New sign language needed to prevent deaf people being excluded from science

Leading researcher says deaf people are at risk of exclusion from science, as research is advancing quicker than the creation of sign language to describe it.

“When it comes to astrophysics and other areas of science, the deaf community face considerable challenges because the language that would allow them to explore and discuss astrophysics is not there,” explains Dr Olja Panic, an astrophysicist at the University of Leeds.

Dr Panic believes that deaf people are becoming increasingly disadvantaged in modern science, due to a lack of sign language to describe new innovations. Because of this, she is currently leading a project to develop 50 new signs to help explain her own research into the way planetary systems are formed.

“It is important that science is accessible, and the new signs will allow scientists like myself to give talks, lectures and workshops through which, with the help of a sign language interpreter, I could share my research.”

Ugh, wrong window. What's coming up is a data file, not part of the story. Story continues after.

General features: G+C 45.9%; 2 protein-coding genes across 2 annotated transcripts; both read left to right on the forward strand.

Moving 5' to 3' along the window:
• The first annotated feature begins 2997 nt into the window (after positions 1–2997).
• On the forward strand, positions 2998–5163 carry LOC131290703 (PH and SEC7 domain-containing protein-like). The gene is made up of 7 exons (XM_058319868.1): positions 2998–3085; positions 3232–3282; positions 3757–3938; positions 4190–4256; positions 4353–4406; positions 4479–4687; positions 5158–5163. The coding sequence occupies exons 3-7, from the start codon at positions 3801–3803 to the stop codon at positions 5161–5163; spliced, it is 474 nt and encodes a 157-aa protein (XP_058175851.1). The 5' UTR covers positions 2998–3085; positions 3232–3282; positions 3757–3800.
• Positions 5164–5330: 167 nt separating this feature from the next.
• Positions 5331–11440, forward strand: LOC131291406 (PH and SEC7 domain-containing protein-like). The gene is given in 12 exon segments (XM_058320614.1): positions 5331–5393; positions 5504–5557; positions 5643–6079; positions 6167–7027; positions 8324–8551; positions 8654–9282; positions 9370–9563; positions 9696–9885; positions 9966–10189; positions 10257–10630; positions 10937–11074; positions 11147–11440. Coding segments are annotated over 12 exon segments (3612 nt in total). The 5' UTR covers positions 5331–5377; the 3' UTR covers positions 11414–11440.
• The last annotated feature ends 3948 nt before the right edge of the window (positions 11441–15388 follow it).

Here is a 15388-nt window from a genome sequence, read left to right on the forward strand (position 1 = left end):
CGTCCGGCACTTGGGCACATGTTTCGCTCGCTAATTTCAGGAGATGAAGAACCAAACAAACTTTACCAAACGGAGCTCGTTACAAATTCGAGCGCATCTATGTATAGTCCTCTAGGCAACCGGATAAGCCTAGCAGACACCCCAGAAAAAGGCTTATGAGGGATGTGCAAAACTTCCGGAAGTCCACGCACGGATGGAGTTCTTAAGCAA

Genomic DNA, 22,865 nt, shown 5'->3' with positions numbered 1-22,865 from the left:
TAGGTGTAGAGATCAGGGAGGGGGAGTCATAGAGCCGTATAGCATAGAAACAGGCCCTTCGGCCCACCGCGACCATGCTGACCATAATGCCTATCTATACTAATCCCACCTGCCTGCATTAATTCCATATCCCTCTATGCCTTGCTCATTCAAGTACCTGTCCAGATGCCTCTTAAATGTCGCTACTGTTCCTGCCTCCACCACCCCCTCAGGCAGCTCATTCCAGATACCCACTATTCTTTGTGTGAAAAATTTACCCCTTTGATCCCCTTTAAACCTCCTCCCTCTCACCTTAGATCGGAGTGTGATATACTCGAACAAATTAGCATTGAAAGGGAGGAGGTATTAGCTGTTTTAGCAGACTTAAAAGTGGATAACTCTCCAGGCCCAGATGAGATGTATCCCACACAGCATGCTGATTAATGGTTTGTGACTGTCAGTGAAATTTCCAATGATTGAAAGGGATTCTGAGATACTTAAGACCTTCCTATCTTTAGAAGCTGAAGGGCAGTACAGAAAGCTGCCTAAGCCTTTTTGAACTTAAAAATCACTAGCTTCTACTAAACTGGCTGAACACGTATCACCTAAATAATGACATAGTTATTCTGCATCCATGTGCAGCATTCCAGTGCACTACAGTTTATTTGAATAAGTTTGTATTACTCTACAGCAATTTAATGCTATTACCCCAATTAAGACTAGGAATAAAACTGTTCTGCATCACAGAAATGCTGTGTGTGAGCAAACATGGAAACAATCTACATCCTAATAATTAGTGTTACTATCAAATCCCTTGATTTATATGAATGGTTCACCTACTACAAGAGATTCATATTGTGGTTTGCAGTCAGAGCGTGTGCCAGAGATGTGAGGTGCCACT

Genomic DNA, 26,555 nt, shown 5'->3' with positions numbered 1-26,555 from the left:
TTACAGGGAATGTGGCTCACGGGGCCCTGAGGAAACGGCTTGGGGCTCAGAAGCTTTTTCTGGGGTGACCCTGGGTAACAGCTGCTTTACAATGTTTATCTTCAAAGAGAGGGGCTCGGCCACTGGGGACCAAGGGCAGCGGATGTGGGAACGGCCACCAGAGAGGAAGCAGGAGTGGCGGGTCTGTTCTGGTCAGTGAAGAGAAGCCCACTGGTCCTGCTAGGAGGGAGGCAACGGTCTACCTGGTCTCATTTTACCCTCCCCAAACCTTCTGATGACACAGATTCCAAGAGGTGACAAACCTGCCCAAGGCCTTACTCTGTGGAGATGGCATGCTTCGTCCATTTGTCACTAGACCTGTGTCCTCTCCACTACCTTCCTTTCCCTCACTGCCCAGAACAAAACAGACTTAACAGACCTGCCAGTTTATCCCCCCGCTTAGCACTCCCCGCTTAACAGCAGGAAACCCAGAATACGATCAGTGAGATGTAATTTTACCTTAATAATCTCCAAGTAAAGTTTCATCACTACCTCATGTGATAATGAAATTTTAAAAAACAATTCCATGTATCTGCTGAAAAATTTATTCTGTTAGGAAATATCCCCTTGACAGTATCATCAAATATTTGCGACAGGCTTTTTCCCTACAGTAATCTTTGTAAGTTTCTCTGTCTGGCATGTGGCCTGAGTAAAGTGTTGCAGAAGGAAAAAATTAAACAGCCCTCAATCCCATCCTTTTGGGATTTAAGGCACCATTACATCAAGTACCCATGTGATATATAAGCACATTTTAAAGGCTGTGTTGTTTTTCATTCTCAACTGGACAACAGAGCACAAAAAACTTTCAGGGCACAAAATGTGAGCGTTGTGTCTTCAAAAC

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Developing new sign language for modern science

Dr Panic’s project is helped by Derek Rowley – a sign language user and deaf amateur astronomer. He is the co-ordinator for the British Deaf Astronomical Association and has been involved in developing the new signs for the project.

Derek said: “There are increasing numbers of deaf people who have either a professional or amateur interest in astronomy. It is important that sign language develops so people can join in the important scientific discussions about the origins of the universe.

“Ensuring sign language keeps up with the advances in science will also ensure that deaf people can be part of the scientific research community. It will also excite people about the wonder of astronomy.”

The project has funded by the Royal Society and is led by the University of Leeds.

For more information, read the full article here.


Top picture courtesy of NASA.